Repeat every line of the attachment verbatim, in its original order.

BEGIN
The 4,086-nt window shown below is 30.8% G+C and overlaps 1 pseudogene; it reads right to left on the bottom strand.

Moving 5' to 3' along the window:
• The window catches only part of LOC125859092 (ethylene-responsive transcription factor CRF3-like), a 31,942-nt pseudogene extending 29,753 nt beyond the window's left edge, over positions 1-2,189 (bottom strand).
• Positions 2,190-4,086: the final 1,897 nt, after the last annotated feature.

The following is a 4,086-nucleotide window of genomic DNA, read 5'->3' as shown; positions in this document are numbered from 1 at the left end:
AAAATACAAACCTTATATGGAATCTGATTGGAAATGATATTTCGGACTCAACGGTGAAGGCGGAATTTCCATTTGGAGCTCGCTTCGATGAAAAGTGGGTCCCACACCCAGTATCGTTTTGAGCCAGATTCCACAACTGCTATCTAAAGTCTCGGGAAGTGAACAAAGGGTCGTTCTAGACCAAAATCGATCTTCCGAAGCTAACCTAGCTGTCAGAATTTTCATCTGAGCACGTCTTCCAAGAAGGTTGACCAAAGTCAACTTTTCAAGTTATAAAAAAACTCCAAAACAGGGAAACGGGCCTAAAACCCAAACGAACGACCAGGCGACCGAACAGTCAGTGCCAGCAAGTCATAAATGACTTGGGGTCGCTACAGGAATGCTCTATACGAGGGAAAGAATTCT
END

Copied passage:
The 4,086-nt window shown below is 30.8% G+C and overlaps 1 pseudogene; it reads right to left on the bottom strand.

Moving 5' to 3' along the window:
• The window catches only part of LOC125859092 (ethylene-responsive transcription factor CRF3-like), a 31,942-nt pseudogene extending 29,753 nt beyond the window's left edge, over positions 1-2,189 (bottom strand).
• Positions 2,190-4,086: the final 1,897 nt, after the last annotated feature.

The following is a 4,086-nucleotide window of genomic DNA, read 5'->3' as shown; positions in this document are numbered from 1 at the left end:
AAAATACAAACCTTATATGGAATCTGATTGGAAATGATATTTCGGACTCAACGGTGAAGGCGGAATTTCCATTTGGAGCTCGCTTCGATGAAAAGTGGGTCCCACACCCAGTATCGTTTTGAGCCAGATTCCACAACTGCTATCTAAAGTCTCGGGAAGTGAACAAAGGGTCGTTCTAGACCAAAATCGATCTTCCGAAGCTAACCTAGCTGTCAGAATTTTCATCTGAGCACGTCTTCCAAGAAGGTTGACCAAAGTCAACTTTTCAAGTTATAAAAAAACTCCAAAACAGGGAAACGGGCCTAAAACCCAAACGAACGACCAGGCGACCGAACAGTCAGTGCCAGCAAGTCATAAATGACTTGGGGTCGCTACAGGAATGCTCTATACGAGGGAAAGAATTCT